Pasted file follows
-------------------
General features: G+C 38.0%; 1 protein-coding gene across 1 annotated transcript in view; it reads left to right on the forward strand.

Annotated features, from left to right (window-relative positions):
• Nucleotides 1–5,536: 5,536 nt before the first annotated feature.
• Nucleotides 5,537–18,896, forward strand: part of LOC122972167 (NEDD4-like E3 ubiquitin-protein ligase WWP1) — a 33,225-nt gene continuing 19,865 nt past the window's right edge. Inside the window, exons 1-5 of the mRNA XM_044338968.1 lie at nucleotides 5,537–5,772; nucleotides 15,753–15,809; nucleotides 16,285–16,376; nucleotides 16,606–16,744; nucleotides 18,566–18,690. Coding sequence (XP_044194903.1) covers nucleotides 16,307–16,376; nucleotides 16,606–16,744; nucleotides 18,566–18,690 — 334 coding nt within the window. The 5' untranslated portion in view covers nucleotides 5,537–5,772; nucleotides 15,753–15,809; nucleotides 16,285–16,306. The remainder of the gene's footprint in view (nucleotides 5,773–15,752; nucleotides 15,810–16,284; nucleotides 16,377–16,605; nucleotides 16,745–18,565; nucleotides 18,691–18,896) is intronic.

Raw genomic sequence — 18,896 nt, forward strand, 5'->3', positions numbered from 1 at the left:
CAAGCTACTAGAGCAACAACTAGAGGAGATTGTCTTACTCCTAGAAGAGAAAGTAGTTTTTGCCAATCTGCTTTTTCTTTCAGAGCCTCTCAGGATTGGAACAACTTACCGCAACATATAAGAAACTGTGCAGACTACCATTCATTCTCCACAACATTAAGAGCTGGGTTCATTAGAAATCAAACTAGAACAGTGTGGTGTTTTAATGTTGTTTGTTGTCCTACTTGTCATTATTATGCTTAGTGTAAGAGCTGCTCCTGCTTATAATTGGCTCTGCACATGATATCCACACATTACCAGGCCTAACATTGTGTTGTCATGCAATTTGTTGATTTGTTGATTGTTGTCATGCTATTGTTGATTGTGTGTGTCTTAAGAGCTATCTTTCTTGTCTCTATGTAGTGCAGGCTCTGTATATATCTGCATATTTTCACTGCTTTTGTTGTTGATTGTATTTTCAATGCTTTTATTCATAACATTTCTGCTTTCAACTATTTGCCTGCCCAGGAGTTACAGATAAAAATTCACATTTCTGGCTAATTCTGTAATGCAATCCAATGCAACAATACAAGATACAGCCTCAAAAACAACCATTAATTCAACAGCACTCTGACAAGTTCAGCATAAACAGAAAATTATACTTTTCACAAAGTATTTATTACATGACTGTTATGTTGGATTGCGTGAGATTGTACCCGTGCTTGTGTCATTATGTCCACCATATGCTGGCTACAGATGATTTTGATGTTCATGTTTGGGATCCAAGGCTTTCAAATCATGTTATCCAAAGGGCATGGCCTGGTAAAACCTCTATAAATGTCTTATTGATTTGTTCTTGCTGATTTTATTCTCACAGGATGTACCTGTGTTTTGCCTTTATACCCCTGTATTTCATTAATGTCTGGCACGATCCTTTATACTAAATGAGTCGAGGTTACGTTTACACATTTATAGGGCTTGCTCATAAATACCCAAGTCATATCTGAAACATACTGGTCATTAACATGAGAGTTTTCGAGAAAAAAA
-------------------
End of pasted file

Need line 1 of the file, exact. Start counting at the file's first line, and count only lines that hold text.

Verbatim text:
General features: G+C 38.0%; 1 protein-coding gene across 1 annotated transcript in view; it reads left to right on the forward strand.